BEIRUT - As the international Special Tribunal for Lebanon opens in the Hague this week to investigate the assassination of former Lebanese prime minister Rafik Hariri, Lebanese leaders feel they are walking on eggs.
Most are eager to learn the details of the plot whose author – the Syrian government – no one here doubts.
But they are also afraid of what Syrian leader Bashar Assad will do if too many secrets of his murder spree become public. And many are cynical that the full truth will ever emerge, because Syria and its agents inside the Lebanese security services have been destroying the evidence.
Since Hariri and 22 others were murdered when a car bomb ripped apart his official convoy on Feb. 14, 2005 – a St. Valentine’s Day gift from Syria to the Lebanese people – Syrian agents are believed to have murdered another dozen members of Parliament, journalists, and Lebanese security officers involved in the investigation or otherwise considered too critical of Syria.
In December 2005, for example, Syrian agents are said to have murdered Gibran Tueni, a staunchly anti-Syrian member of parliament and newspaper publisher, in a car bomb attack just two days after he returned to Beirut from a lengthy overseas sojourn.
“The bomb was just waiting for him when he was visiting friends. They knew exactly where he was,” a former Lebanese intelligence officer told Newsmax in Beirut. “This is worse than open occupation by a foreign army. The Syrians have agents everywhere, at all moments, on every street.”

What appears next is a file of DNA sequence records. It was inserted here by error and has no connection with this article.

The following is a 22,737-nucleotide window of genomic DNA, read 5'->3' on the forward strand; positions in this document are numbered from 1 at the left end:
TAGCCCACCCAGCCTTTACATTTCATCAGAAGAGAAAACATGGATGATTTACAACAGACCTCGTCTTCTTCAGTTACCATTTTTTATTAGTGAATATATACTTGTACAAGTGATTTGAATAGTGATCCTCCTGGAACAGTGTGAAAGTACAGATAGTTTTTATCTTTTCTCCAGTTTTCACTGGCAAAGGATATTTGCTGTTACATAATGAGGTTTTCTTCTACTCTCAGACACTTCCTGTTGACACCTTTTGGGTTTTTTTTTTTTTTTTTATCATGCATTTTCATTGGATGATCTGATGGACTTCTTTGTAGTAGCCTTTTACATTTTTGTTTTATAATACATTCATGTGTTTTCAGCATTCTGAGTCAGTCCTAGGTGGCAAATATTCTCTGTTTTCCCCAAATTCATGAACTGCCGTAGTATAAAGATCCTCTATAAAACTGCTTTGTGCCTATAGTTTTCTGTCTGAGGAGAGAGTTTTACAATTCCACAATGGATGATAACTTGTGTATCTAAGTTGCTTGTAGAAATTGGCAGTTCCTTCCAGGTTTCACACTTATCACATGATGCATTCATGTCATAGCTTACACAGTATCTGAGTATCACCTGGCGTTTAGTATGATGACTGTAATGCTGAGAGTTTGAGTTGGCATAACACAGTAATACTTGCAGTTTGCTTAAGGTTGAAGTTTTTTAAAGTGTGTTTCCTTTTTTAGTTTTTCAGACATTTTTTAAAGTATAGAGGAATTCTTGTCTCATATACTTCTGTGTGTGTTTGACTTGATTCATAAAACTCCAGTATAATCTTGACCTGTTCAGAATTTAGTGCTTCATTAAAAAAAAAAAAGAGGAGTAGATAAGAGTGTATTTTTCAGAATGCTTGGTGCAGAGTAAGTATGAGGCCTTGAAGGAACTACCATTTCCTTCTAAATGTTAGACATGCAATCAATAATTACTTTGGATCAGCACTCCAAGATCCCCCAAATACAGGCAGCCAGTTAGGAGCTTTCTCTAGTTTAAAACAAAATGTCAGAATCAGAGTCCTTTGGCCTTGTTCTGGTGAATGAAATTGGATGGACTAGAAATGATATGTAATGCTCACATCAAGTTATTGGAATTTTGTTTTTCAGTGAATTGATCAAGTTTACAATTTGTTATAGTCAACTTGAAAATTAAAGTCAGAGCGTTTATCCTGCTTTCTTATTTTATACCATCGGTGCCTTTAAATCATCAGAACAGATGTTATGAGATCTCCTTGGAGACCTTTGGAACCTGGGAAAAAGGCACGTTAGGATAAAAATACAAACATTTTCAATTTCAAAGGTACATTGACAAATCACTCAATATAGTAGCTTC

They also have agents inside the Lebanese security services.
Last year, Major Wissam Eido, a signals intelligence officer in the Internal Security Forces, was engaged in a secret quest to decrypt phone logs of suspects implicated in the Hariri assassination.
When the Syrians learned what he was doing from sources inside the unit where he worked, they sent a car-bomb that killed him during rush hour traffic at the Chevrolet traffic circle in Furn el-Chabak.
“Since Major Eido’s murder, no one in the intelligence services would even dare to investigate anything connected to the Hariri assassination,” the former intelligence officer told me.
“By killing him, the Syrians have paralyzed the security services. If the Syrians could eliminate a Major in the Lebanese ISF, think what they can do in Syria,” he added.
Another sign of Syrian activity is the periodic disappearance of potential witnesses.
Take the cell phone vendor in the northern city of Tripoli who supplied SIM cards to the surveillance teams used by the assassins. Shortly after investigators discovered his identity, he died mysteriously in a car crash in the mountains.
When the media revealed that the driver of the vehicle used in the car-bombing came from a Christian village in Syria, security officials purged the officer who had recruited him. “The threads of the investigation have been cut,” a source involved in the investigation told me.
“The criminals are still at the scene of the crime, making sure all the evidence disappears,” he added.
Saad Hariri, son of the slain prime minister and leader of the March 14 coalition, has never hidden his own beliefs as to who was behind his father’s murder.
“I have no doubt that the Syrian regime is after all of us: they killed my father, Gibran Tueni, Pierre Gemayel, Walid Eido, and Antoine Ghanem,” he told FoxNews in September 2007 [Ghanem was another TKTK member of parliament.] “They will kill as many members of parliament of the majority who represent the Cedars Revolution as possible. This is their way. They have never stopped. They will never stop,” he said.